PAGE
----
Drew Wallace's body is sore, but his spirit is light. He's elated he was able to complete a goal he's trained hard to accomplish, running 100 miles (160 kilometres) in the Quebec Mega Trail race on July 1 in 33 hours, 3 minutes and 21 seconds.
The ultra-long distance race departs from the city of Baie-Saint-Paul. Part of the trail involves climbing Mont-Saint-Anne, almost twice. It was something Wallace tried to accomplish last year but had to stop at 90 kilometres.
"I was moving so slow and all I could think about is that I had 70 kilometres left and that number 70 just was so big in my head that I guess, like just dwelling on it and it's like, I can't do it at this pace. It'll be forever."
Wallace didn't want a repeat of last year, so he continued to train. He tried to simulate what he would really go through by running 160 kilometres a week, including the hills.
"That was the hardest part of the whole hundred miler that I had to tackle was probably the amount of hills, so over 6000 metres of [vertical] in that. So I'm trying to match that in a whole week. So I'm going out to Crabbe Mountain, I'm going to Odell, I'm going anywhere that was a hill and doing that over and over and over until I reach the amount that the race requires."
He knew he was going to also have to deal with extreme fatigue. The runners start at night, go all day and into the next night.
"And so you're fighting tiredness and sitting down in a chair and almost falling asleep instantly and just trying to get back up and get going. To get through those things is just a mental checklist of just, you're only tired and that's your only excuse, and that's not good enough," said Wallace.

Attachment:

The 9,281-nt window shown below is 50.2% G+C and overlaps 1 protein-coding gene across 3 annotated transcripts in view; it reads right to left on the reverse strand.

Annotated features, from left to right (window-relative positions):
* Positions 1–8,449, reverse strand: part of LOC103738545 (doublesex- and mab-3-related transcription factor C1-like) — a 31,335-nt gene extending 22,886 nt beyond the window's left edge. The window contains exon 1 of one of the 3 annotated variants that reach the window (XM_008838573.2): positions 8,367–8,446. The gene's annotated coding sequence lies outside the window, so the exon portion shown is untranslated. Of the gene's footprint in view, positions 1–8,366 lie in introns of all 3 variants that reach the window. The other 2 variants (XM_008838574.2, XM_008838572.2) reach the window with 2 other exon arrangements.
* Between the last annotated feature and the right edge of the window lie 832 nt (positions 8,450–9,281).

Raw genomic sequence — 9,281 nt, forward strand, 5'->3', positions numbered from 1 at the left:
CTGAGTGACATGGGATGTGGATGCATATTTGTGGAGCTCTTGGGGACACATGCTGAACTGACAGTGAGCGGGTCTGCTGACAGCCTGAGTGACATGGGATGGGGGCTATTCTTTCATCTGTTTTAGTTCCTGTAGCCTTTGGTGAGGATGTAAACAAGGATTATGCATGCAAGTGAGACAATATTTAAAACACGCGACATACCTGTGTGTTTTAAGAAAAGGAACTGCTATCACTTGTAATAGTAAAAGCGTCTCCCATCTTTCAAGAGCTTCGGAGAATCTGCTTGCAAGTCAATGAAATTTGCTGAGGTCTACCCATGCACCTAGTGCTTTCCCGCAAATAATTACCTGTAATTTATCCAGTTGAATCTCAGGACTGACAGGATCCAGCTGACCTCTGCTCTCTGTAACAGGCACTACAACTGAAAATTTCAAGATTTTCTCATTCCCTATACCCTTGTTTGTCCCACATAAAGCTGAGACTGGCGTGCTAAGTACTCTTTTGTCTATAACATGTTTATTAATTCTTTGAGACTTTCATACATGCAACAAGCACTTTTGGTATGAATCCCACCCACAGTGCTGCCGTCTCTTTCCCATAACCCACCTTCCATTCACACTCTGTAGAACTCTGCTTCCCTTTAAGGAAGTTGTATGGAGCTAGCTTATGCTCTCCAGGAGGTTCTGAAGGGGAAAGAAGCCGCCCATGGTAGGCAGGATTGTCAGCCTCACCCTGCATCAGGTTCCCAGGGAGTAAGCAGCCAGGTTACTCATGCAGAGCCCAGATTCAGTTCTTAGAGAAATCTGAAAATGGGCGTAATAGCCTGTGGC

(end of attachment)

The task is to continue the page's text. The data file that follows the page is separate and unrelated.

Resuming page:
Two weeks before running 100 miles, he ran 100 kilometres in another race in Quebec. It wasn't a long time to recover, but he was ready this time. He knew his biggest challenge would be his mind. Running is 85 to 90 per cent mental, Wallace said.
"There are some really dark moments for sure. I think the more that I race, the better I am of kind of entering those little moments of when you're really slow and you have to climb a hill and you don't want to climb a hill and you have nothing left in you," said Wallace, "You know that you can get through and your body's capable of way more than you give it credit for."
The hardest part of the race was the last 50 kilometres. But racers are allowed to have a pacer, someone who sets the pace and keeps them going for that last leg.
Wallace's girlfriend was there for him and he says he wouldn't have been able to finish without her.
"There was a moment where I was completely depleted and she just got me the things that I needed. Being at the finish line with her, yeah, it was really nice and a moment that I'll never forget. "
And crossing the finish line was such a relief. "You're just so happy that it's all done and you just want to go to bed and sleep."
Now Wallace is recovering from the two races and enjoying time with his girlfriend and young daughter. But his mind is already on what he will accomplish next.
"I think when we pursue things that are tough, then it adds to our character and who we are. And I wanted to see what I was really made of. And as I climb this ladder of longer distances, it's always been a goal. And it feels great to get there. And the question is always, what do I do now?"